West Hartford Man Creates Grading System Based On Video Game Concepts [The Hartford Courant]
(Hartford Courant (CT) Via Acquire Media NewsEdge) Aug. 31--WEST HARTFORD -- The mention of video games is enough to spark fierce debate: Are they making kids lazy? Affecting players' mental health? Harmless activities that everybody can access through the phone in their pockets?
One thing that's certain is video games are everywhere, and people -- kids, especially -- love them. Rob Steller, a 26-year-old Cheshire native and program director at the Capitol Region Education Council, wants to use that truth to help transform the American education system.
Steller, who lives in West Hartford, is the founder of Stellar Learning Innovations, LLC, the maker of classroom software Class XP.
Entering the beta testing phase, Class XP is a customizable grading system that gives students points for each assignment, project and test completed. It presents achievements to students in a video game-type interface, complete with avatars, badges and levels, with the goal of getting to level 10 -- equivalent to earning an "A" -- in every subject.
"We have designed a new way for students to look at their grades in a dashboard that mirrors the mastery based progression and additive point systems of popular video games," Steller wrote in a blog post on the company's website, http://www.classXP.org. "The mission of ClassXP is to motivate and engage students by using some of the same tactics that games use to hook their players."
The software was created by Steller and Josiah Hills, a colleague at CREC and former classroom teacher, along with a developer from the Netherlands.
"I've worked in education for about seven years, but never as a full classroom teacher ... so it was important for me to make sure we had teachers involved from the beginning, just to make it the best possible experience," Steller said. "We collaborated with a lot of different teachers around the country and around the world to develop this as something that can meet their needs, and not just something we throw at them."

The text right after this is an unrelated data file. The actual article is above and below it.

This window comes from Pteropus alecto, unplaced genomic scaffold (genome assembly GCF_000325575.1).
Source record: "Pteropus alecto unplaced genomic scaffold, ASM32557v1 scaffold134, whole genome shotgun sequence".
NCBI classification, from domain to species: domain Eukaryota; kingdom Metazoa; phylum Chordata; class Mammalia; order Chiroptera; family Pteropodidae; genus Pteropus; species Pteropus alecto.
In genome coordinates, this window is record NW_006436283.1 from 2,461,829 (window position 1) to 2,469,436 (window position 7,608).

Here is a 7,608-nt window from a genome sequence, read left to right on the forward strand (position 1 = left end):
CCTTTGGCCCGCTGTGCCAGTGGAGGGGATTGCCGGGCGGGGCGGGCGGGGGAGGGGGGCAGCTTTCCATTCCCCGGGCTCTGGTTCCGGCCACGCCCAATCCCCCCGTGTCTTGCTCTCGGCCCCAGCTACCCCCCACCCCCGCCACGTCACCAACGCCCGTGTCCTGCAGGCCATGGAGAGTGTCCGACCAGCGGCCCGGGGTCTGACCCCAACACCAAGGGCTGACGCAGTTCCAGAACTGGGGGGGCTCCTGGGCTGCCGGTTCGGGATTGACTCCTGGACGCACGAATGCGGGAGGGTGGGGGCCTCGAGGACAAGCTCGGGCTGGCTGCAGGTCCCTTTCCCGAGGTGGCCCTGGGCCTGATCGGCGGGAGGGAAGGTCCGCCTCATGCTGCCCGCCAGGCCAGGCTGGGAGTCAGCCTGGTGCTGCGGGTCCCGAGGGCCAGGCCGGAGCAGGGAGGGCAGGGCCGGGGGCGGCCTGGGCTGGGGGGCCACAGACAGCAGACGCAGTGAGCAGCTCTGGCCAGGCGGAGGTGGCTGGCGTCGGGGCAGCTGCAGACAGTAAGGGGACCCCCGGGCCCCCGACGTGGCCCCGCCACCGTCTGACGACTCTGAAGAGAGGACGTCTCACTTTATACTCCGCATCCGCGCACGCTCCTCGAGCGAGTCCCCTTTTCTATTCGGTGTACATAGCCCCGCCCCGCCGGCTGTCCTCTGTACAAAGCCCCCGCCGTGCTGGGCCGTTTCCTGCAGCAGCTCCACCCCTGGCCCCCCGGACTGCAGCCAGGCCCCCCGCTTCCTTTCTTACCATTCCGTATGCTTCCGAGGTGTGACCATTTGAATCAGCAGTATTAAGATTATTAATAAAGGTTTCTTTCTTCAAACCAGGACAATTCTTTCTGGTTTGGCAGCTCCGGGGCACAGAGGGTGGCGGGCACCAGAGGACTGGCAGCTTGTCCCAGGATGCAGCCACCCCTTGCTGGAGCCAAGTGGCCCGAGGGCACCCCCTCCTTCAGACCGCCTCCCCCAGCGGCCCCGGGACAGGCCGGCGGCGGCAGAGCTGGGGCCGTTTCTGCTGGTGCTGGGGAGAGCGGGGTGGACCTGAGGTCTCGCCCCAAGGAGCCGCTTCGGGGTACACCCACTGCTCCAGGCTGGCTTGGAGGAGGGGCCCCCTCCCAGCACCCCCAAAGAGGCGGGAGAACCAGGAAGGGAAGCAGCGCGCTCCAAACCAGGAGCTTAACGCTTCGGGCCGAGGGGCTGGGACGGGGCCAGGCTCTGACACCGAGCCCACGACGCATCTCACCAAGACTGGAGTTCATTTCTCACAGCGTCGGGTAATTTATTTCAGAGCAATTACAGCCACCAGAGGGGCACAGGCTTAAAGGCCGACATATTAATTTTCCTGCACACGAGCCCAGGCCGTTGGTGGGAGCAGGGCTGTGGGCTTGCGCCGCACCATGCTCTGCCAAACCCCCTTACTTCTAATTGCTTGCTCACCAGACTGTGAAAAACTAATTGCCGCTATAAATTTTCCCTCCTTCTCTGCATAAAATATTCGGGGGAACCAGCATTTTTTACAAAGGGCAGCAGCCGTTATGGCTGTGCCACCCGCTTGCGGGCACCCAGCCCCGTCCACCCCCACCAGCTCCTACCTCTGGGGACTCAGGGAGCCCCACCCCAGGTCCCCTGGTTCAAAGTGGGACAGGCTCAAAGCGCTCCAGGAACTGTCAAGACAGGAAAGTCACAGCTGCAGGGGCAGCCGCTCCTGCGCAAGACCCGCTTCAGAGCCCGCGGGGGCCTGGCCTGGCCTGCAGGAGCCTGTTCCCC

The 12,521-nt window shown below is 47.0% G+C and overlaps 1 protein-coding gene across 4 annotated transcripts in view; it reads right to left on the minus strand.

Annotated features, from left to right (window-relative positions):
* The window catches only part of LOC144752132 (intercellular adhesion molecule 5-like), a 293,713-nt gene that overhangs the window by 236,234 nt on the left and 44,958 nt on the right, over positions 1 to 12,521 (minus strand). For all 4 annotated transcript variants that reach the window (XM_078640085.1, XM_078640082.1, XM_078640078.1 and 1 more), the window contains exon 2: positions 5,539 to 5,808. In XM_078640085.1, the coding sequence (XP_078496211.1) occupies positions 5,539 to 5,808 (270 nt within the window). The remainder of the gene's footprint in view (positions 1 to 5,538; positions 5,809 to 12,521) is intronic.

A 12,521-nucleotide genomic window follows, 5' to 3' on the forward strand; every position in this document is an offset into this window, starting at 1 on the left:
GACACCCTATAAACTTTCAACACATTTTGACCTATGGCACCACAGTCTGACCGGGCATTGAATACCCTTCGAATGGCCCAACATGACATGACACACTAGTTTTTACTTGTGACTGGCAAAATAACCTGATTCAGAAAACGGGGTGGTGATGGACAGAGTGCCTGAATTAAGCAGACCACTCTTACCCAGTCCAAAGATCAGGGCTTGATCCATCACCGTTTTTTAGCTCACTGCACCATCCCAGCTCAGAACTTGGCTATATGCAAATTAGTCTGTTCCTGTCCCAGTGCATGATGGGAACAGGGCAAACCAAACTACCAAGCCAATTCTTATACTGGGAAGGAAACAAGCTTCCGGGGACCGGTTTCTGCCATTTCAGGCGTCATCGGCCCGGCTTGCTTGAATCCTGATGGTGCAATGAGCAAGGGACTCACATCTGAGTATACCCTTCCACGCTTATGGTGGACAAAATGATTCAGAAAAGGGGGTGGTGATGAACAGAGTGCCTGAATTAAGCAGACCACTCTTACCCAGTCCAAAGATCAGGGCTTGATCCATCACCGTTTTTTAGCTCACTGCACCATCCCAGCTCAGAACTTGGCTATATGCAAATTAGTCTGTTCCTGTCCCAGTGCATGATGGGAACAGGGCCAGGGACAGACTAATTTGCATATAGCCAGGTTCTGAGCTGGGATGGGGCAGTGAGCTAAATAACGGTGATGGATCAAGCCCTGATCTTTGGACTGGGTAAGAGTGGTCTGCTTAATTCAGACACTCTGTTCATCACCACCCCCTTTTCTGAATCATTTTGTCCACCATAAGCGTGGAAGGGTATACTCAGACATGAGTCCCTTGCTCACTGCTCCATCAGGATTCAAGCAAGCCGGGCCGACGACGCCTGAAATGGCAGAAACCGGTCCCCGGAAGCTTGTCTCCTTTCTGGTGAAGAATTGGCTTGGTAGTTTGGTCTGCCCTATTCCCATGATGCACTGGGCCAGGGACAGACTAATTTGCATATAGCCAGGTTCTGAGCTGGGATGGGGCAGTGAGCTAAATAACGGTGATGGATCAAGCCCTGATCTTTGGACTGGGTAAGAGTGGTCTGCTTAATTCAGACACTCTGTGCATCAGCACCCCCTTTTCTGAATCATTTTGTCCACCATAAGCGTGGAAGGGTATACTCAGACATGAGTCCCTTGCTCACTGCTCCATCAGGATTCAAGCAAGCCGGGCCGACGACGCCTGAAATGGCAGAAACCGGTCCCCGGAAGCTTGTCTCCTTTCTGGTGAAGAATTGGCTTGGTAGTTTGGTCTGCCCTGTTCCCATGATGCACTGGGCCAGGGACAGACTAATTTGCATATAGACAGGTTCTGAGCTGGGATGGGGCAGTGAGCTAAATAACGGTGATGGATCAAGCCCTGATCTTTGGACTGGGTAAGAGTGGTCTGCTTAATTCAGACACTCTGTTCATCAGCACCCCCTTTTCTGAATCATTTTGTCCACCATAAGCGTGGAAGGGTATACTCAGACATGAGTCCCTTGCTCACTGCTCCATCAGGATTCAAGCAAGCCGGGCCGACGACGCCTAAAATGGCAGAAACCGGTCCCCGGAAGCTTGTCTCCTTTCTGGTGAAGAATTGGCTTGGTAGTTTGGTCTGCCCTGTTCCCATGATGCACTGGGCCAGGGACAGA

Steller -- who has an undergraduate degree in sociology and master's degrees in survey research and public administration from the University of Connecticut -- has worked for grassroots educational reform organization Achieve Hartford! He also founded nonprofit organization Little Eagles, which uses soccer to promote education in Mali in West Africa.
"Working in urban education reform for a while, it's frustrating to see how stagnant the current education system is. I've seen a lot of good ideas that kind of just get shot down right away; nothing really changes," Steller said.
"Soccer and video games are my two passions, and I realized that's always the way I've been able to connect with the youth in my classrooms ... to try to engage them with what they were learning," he said. "It's always worked."
Steller plans to expand his company's reach. He's developing a toolkit for educators to teach urban students how to program software and applications, giving them marketable skills, he said.
Video game technology is "a very, very universal way to connect with students now," he said.
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